NEW YORK (AP) -As Barry Bonds nears his record 756th home run, he's stockpiling quite a collection of souvenirs - bats, balls, helmets and spikes, pieces of baseball history perfectly suited for the Hall of Fame.
Whether he'll donate any of them to Cooperstown, however, is in doubt.
``I'm not worried about the Hall,'' the San Francisco slugger said during a recent homer drought. ``I take care of me.''
No wonder those at the museum are getting concerned, especially with Bonds only 10 homers shy of breaking Hank Aaron's career mark.
``There's uncertainty,'' Hall vice president Jeff Idelson acknowledged.
Around 35,000 artifacts are shown and stored at the shrine, and about a dozen pertain to Bonds.
There is a bat from his rookie year and cleats from him becoming the first player in the 400-homer/400-steal club. Unsolicited, he sent the bat and ball from his 2,000th hit. A batting practice bat from the 2002 World Series was the last thing Bonds provided.
``Doesn't everybody have the right to decide to do it or not do it?'' he said last week.
The most prized items, the ones that fans would really want to see, are missing.
Nothing directly from Bonds to highlight his 500th home run. Ditto for homers 714 and 715, when he tied and passed Babe Ruth. Same for anything tied to him topping Mark McGwire's single-season total of 70.
Hall president Dale Petroskey went to visit Bonds at spring training last year, and instead walked smack into his reality show. The Giants talked to Bonds this year, and hope he'll be in a giving mood as the big moment comes and goes.
So far, Bonds has not indicated he intends to share any Aaron-related memorabilia.
A Hall representative plans to follow Bonds once he gets within a few home runs of Aaron's 755. Idelson has collected treasures for Cooperstown for more than a dozen years.
``Barry is very cognizant of his place in baseball history and we'll try to work closely with him to assure him that how this milestone is represented meets his expectations and ours,'' Idelson said.
``You need artifacts from the player to do that,'' he said. ``A cap, bat or jersey, anything can tie a visitor to a specific event.''
Aaron, who has said he will not attend the record-breaker, is well-documented at the Hall. There are 40 assorted items from his career; Ruth is remembered with more than 30.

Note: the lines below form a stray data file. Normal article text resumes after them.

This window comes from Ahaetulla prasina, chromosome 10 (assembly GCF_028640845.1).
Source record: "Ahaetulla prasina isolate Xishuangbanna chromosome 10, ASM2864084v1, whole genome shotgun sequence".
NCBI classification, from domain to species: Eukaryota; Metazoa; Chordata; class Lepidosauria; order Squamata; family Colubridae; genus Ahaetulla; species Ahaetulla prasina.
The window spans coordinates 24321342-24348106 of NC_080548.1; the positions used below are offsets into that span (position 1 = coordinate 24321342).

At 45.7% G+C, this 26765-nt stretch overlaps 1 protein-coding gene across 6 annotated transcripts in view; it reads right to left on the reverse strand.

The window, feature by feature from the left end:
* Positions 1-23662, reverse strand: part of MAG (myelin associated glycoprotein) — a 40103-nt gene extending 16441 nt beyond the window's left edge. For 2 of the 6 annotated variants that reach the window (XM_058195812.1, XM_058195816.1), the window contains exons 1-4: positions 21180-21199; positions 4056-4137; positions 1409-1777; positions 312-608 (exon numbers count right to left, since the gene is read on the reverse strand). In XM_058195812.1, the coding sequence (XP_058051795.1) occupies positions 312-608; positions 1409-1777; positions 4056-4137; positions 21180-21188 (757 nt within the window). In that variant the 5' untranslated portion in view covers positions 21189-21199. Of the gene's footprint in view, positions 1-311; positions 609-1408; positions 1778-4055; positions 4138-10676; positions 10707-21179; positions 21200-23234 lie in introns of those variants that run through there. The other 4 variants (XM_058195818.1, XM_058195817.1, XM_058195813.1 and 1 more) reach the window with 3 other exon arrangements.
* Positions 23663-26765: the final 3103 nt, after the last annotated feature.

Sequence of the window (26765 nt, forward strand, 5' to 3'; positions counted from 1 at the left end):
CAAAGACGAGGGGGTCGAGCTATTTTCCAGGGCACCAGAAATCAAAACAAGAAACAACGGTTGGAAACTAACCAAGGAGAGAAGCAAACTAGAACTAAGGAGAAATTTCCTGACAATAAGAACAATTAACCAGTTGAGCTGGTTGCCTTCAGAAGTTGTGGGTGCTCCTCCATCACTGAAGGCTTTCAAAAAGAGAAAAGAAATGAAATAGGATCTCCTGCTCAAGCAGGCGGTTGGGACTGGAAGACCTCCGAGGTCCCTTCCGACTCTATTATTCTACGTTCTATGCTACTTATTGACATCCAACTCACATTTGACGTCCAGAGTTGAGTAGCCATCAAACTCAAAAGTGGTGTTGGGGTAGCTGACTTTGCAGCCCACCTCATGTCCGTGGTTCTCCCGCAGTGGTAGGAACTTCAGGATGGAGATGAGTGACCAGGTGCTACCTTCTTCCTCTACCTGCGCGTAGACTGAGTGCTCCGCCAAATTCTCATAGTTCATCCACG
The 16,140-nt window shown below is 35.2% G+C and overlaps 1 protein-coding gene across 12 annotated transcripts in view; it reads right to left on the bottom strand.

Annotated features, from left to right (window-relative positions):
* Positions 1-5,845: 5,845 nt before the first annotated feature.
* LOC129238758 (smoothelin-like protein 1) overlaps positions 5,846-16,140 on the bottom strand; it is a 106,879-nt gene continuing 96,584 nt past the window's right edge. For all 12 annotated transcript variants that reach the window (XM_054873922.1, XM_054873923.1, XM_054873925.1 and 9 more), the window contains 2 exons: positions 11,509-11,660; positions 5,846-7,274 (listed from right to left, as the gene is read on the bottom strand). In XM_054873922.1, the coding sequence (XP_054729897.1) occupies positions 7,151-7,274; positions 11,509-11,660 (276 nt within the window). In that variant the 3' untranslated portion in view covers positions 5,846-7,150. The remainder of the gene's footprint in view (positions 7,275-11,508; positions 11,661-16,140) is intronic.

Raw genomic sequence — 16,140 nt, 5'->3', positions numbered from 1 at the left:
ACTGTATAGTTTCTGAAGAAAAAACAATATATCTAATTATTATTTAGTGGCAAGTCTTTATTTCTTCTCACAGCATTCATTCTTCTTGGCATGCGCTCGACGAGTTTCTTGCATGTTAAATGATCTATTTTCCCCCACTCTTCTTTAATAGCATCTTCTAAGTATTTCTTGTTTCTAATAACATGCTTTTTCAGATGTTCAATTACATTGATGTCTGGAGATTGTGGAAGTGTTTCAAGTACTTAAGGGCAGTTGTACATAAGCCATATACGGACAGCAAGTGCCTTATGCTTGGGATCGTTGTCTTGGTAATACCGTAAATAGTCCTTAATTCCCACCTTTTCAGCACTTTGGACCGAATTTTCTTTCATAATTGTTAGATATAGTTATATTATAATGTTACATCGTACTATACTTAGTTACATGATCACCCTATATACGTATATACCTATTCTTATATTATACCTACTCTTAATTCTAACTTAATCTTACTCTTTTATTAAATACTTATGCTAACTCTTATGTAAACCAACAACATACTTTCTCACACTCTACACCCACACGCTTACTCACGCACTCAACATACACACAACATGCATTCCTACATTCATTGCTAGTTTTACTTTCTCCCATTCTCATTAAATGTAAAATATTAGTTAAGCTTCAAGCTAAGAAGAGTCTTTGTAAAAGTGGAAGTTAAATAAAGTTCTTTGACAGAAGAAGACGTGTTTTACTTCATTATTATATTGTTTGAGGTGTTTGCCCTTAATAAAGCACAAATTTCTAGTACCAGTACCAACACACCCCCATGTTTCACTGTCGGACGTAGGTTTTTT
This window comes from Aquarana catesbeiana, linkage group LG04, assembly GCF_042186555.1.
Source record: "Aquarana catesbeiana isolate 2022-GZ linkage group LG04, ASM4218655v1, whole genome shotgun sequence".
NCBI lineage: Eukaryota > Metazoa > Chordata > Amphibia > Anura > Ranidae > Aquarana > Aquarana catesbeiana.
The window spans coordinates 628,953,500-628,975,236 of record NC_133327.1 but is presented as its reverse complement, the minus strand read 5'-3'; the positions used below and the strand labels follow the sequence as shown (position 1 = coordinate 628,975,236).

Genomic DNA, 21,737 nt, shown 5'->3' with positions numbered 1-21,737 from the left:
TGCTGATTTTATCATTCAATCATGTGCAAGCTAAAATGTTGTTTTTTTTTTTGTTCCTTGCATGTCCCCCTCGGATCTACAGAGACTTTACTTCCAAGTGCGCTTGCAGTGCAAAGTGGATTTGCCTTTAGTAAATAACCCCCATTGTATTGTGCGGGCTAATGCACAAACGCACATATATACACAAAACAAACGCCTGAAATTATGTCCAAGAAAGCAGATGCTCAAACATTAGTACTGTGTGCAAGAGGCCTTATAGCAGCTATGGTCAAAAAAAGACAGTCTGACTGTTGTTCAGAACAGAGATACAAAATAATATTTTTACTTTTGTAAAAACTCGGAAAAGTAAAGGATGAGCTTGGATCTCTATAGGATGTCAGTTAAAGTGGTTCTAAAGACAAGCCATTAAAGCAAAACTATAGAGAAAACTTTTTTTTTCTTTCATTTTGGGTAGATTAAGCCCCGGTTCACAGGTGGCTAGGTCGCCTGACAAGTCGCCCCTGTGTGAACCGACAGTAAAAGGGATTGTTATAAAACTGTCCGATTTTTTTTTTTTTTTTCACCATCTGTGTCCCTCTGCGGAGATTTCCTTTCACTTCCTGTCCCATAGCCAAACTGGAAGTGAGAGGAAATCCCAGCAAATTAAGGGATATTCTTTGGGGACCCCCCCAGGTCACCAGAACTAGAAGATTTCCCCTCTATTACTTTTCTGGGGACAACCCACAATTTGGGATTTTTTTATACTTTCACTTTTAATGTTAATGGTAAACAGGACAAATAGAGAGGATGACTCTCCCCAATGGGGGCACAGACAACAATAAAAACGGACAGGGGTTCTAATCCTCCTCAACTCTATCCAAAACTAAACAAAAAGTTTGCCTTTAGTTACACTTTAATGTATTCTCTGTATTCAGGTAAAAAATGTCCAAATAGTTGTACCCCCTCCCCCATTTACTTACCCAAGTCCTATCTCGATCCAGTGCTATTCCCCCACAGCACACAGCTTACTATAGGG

The Hall does have the home plate from Bonds' 714th homer and first base and the lineup card from No. 715 - those came from ballparks, not him.
Bonds has been generous with teammates and opponents. He recently signed a guitar that Giants pitcher Barry Zito gave to charity and autographed a bat for Houston's Craig Biggio. He's also given some of his own things to charity.
Bonds is careful with personal items related to his home run pursuit. He makes certain that hats, jerseys and other things he wears are authenticated, and he keeps them in a warehouse.
He marks them, he said, ``so people don't steal my stuff.'' By his count, he's already able to take care of his next three-plus generations.
Whether that memorabilia shows up on his personal Web site or in Cooperstown remains to be seen. He opted out of Major League Baseball's licensing agreement before the 2004 season, and some of his gear is auctioned off on MLB's Web site - on Monday, bidding topped $10,000 for a Bonds-signed Giants jersey.
Also to be determined is whether Bonds himself is inducted into the Hall. If he does make it, that could be his first trip to the red-bricked building on Main Street.
Bonds becomes eligible for election five years after his final game, and there's no telling how steroid allegations will affect his vote total.
The Hall is independent of MLB and the word ``steroid'' does not appear inside the shrine.
``There's not a lot you can say about it,'' Idelson said. ``As the story plays out, we'll address it.''
AP Sports Writer Janie McCauley in San Francisco contributed to this report.

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